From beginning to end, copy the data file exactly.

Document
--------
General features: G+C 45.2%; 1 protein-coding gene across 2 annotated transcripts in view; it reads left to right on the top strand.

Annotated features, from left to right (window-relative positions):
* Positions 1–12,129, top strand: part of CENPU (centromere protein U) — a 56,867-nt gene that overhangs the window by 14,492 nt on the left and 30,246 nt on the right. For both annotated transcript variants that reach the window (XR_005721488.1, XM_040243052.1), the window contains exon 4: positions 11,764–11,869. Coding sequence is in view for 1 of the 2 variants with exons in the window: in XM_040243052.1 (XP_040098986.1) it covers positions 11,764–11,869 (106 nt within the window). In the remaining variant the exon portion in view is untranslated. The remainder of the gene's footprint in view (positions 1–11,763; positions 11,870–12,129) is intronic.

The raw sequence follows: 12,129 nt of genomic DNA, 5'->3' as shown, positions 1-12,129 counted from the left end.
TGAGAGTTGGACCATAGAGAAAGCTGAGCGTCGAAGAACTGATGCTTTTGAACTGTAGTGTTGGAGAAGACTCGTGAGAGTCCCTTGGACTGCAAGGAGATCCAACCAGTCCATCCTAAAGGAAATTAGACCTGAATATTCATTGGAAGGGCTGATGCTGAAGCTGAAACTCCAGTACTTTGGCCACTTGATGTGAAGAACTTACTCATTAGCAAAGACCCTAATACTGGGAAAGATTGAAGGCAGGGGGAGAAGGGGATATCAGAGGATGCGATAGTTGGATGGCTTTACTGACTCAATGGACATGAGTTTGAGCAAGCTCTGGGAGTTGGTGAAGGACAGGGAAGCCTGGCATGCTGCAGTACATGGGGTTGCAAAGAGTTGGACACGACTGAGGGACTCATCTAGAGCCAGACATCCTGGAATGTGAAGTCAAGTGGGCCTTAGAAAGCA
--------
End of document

General features: G+C 45.2%; 1 protein-coding gene across 2 annotated transcripts in view; it reads left to right on the top strand.

Annotated features, from left to right (window-relative positions):
* Positions 1–12,129, top strand: part of CENPU (centromere protein U) — a 56,867-nt gene that overhangs the window by 14,492 nt on the left and 30,246 nt on the right. For both annotated transcript variants that reach the window (XR_005721488.1, XM_040243052.1), the window contains exon 4: positions 11,764–11,869. Coding sequence is in view for 1 of the 2 variants with exons in the window: in XM_040243052.1 (XP_040098986.1) it covers positions 11,764–11,869 (106 nt within the window). In the remaining variant the exon portion in view is untranslated. The remainder of the gene's footprint in view (positions 1–11,763; positions 11,870–12,129) is intronic.

The raw sequence follows: 12,129 nt of genomic DNA, 5'->3' as shown, positions 1-12,129 counted from the left end.
TGAGAGTTGGACCATAGAGAAAGCTGAGCGTCGAAGAACTGATGCTTTTGAACTGTAGTGTTGGAGAAGACTCGTGAGAGTCCCTTGGACTGCAAGGAGATCCAACCAGTCCATCCTAAAGGAAATTAGACCTGAATATTCATTGGAAGGGCTGATGCTGAAGCTGAAACTCCAGTACTTTGGCCACTTGATGTGAAGAACTTACTCATTAGCAAAGACCCTAATACTGGGAAAGATTGAAGGCAGGGGGAGAAGGGGATATCAGAGGATGCGATAGTTGGATGGCTTTACTGACTCAATGGACATGAGTTTGAGCAAGCTCTGGGAGTTGGTGAAGGACAGGGAAGCCTGGCATGCTGCAGTACATGGGGTTGCAAAGAGTTGGACACGACTGAGGGACTCATCTAGAGCCAGACATCCTGGAATGTGAAGTCAAGTGGGCCTTAGAAAGCA